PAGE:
I spent most of my childhood dealing with an undiagnosed learning disability. It made school tough and my self-esteem took a major blow. I hated being different. The summer before high school I was finally diagnosed with not one but two learning disabilities, and I have to give a shout out to my mother for fighting that battle. I was now faced with the fact that I’m wasn’t stupid or lazy but was in fact different and to any 14-year old girl, fresh out of the hell that is middle school, being different was scary.
The upside was now I was in classes that were suited to my learning needs, I no longer cried before math class and writing an essay didn’t send me into a full blown panic attack. The downside was everything was labeled as L.D. (learning disabled) and I had teachers that sought to make my life hell because they had to grade me differently. In the late 90’s it seems that if you were labeled as L.D. everyone just assumed you couldn’t read, write or were slow. It was my reality and it sucked. My saving grace was my high school had excellent music and drama departments, I might have sucked at math but I was a powerhouse in the choir.
Someone recently asked me what it was like to have dyslexia (and in my case I also have dyscalculia which affects numbers and grammar) and the best description I could give is everything I look at is backwards. I sometimes feel like my entire world is a strange trip to Wonderland where everything is upside down and twisted. I then get asked “how do you cope” or “you’re an adult, isn’t that embarrassing?” The answer is no, not anymore.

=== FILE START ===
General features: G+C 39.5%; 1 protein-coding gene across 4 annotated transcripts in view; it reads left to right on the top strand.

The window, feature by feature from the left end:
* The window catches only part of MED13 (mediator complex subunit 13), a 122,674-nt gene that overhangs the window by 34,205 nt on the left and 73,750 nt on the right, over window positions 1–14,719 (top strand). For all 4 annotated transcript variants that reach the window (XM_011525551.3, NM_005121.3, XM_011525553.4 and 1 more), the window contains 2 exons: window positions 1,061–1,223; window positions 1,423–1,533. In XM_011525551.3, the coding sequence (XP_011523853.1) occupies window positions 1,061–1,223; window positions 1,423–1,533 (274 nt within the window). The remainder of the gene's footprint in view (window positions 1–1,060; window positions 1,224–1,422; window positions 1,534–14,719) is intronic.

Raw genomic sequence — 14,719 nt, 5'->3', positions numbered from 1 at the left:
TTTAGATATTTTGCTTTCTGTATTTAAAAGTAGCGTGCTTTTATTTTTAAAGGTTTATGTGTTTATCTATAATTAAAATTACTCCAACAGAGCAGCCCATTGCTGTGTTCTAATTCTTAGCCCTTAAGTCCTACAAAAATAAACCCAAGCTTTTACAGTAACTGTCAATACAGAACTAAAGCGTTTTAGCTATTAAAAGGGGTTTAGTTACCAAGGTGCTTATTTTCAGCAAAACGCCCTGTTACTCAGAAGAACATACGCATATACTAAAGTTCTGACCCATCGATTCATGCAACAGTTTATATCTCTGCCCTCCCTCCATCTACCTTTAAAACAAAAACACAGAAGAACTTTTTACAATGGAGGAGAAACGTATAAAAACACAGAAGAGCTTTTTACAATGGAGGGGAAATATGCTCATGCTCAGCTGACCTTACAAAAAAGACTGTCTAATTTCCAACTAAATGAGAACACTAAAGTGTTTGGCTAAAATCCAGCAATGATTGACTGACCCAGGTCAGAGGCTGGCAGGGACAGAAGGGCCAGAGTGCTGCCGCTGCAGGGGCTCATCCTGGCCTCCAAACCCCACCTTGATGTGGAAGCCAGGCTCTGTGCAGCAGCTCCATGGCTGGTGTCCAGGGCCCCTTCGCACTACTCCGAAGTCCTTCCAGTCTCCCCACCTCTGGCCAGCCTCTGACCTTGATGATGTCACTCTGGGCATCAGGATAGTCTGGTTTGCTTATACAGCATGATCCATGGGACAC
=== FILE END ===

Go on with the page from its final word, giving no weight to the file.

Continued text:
See over the years I’ve learned to embrace both my dyslexia and dyscalculia, I wouldn’t be me without them. Being different growing up helped me grow as a person, helped me to understand that everyone is different. As for how I cope, well I have good days and bad days. I never hand write anything that would be seen by people who aren’t me, I have found that typing helps to kinda auto correct the letter switching as to this day I still switch the letters “d” and “b” around. I have to really take my time when reading and I’m never without a calculator as math in my head just doesn’t happen.
I know my strengths and I know my weaknesses but most importantly I’m not afraid of saying I have dyslexia ( or dyscalculia, even if no one knows what it is). I can now laugh about it and accept that it’s a part of who I am. I’m the nerdy, quirky girl who reads backwards, sucks at math but loves anything artistic, the living example of being right brained. I also not afraid of standing up to people who might call me stupid or slow, I’ve had enough of that for a lifetime and as a 34 (almost 35yr old) adult, I don’t need to regress to 7th grade.
My name is Misti, I’m and adult and I have dyslexia. Deal with it.
Photos: Jenna Duffy